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Henry Simpson Newland was born at Kensington, South Australia, on 24th November 1873, the son of pastoralist Simpson Newland of Victor Harbor and his wife Ann Jane Isabella (née Layton). He was educated at St. Peter’s College and in 1892 began studying medicine at the University of Adelaide, graduating in 1896. He was also an accomplished oarsman, representing the University. From 1897 to 1902 Newland pursued post-graduate studies at London Hospital, gaining the M.R.C.S. (England), L.R.C.P. (London) and F.R.C.S. (England) and becoming, in 1901, the first Australian to be appointed as the hospital’s Surgical Registrar.

Returning to Adelaide in 1902, Newland went into general practice with Dr. Humphrey Marten and became the first person to graduate as Master of Surgery from the University of Adelaide. From Marten, Newland gained an interest in neurology and neuro-surgery and became the first Adelaide surgeon to specialize in this field. In 1908 the partnership with Marten ended when Newland became an Honorary Surgeon at the Adelaide Children’s Hospital and was also appointed Honorary Assistant Surgeon and Honorary Radiographer at the Adelaide Hospital. He established himself as a surgical consultant and was almost certainly the first Adelaide surgeon to use the title ‘Mr’. On 14th July 1910 he married Ellen Mary Lindon and they were to have three children. Between 1912 and 1937 he held four lectureships in the Faculty of Medicine at the University of Adelaide and proved to be a notable teacher of clinical surgery.

Newland was prominent in many medical organizations. In 1902 he joined the British Medical Association, of which he was later Vice-President from 1932 to 1965. From 1909 to 1914 he was Honorary Secretary of the South Australian branch and its President from 1919 to 1921. The executive offices of the state branch of the Australian Medical Association are named Newland House in his honour. In 1927 he was a founder of the prestigious Royal Australasian College of Surgeons and was its President from 1929 to 1935.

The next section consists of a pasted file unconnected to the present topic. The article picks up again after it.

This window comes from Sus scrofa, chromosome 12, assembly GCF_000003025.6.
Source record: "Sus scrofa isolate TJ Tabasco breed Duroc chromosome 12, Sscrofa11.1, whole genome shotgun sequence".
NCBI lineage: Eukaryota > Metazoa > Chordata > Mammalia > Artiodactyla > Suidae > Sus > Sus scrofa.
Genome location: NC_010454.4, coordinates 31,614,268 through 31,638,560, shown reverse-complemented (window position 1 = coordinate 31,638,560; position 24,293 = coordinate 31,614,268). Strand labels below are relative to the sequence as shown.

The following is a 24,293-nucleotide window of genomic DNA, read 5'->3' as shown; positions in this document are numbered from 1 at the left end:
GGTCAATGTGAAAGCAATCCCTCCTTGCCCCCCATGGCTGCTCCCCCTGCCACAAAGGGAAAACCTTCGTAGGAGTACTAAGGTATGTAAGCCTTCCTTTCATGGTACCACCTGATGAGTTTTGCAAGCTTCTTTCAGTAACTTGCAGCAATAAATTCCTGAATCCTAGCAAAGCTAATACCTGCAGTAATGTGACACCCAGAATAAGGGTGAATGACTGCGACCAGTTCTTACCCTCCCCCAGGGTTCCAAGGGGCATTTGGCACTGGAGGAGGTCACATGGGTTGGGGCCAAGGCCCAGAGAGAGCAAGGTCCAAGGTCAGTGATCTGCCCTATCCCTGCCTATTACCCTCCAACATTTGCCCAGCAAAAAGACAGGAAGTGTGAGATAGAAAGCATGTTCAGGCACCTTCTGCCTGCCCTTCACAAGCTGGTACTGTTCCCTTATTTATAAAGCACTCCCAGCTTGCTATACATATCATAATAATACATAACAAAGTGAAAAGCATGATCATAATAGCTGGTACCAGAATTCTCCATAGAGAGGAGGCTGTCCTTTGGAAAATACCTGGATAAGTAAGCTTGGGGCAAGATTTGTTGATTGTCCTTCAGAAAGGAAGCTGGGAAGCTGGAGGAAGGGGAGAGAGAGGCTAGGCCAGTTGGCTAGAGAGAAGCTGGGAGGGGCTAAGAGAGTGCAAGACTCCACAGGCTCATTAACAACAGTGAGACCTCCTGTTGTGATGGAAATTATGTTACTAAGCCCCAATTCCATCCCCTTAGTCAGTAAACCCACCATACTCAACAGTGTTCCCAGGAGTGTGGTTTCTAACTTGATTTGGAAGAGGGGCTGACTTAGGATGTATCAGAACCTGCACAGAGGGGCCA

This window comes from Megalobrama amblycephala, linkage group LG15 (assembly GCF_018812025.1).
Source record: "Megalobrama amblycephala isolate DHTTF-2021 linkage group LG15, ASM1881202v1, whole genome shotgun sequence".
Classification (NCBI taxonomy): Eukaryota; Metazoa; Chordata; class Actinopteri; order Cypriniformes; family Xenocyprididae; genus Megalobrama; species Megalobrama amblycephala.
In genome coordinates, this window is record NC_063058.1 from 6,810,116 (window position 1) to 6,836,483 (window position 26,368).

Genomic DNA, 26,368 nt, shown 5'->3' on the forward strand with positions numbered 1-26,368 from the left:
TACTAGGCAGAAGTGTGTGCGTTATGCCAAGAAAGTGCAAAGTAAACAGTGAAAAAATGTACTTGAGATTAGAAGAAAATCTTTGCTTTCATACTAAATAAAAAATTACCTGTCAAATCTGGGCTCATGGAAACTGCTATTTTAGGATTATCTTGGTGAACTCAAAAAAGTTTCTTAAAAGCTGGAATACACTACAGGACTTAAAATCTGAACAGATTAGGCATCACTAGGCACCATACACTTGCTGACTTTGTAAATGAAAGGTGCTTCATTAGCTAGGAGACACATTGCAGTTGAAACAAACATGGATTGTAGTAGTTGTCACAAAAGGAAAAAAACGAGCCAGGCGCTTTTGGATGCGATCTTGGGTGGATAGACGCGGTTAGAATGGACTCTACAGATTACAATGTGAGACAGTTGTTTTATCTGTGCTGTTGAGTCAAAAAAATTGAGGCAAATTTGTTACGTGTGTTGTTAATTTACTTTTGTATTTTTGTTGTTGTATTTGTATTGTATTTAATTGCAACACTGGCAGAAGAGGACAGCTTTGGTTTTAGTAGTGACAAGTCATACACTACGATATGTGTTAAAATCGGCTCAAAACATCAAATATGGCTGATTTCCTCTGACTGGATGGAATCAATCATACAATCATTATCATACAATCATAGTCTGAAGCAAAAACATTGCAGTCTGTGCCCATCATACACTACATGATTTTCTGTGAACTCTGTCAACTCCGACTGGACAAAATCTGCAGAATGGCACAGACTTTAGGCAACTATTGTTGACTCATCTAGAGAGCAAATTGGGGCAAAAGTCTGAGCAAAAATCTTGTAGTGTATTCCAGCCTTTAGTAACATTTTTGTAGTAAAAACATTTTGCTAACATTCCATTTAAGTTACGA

In November 1914 Newland enlisted in the army and in March 1915 landed in Lemnos as a major with No. 1 Australian Stationary Hospital. After the evacuation of Gallipoli he served in Egypt, France and England and was promoted to lieutenant-colonel in command of No. 1 Australian Casualty Clearing Station. He performed military surgery at Ypres and Passchendaele, gaining considerable expertise in the treatment of battle casualties and the repair of facial wounds. In 1917 he was awarded the D.S.O. and mentioned in dispatches. In the same year he was put in command of the Australian section of The Queen’s Hospital, Sidcup, which had been established to treat injuries of the face and was renowned for its pioneering work in plastic surgery, then still in its infancy. Newland gained international reputation for his work at Sidcup and wrote highly-regarded articles on plastic and reconstructive surgery.

Returning home in 1919 he served as an Honorary Surgeon at the Adelaide Hospital and the Children’s Hospital and as Consultant Surgeon to the Repatriation General Hospital. In addition to his work as a plastic surgeon, he performed pioneering work in thoracic surgery and neurosurgery. He retired from practice in 1951 at the age of seventy-eight.

Henry Newland was appointed C.B.E. in 1919 and knighted in 1928. He was a founding shareholder, and for sixteen years Chairman, of the Mutual Hospital Association, a founder of St. Mark’s College and a founder of the S.A. Tuberculosis Association.

He died on 13th November 1969 and was cremated. Portraits of him are displayed in St. Mark’s College, the A.M.A. headquarters, the Adelaide Club, the Royal Australasian College of Surgeons, Melbourne, and the Royal College of Surgeons, London.

By Ian L.D. Forbes

This entry was first published in S.A.’s Greats: The men and women of the North Terrace plaquesedited by John Healey (Historical Society of South Australia Inc., 2001).

Uploaded 29 September 2014

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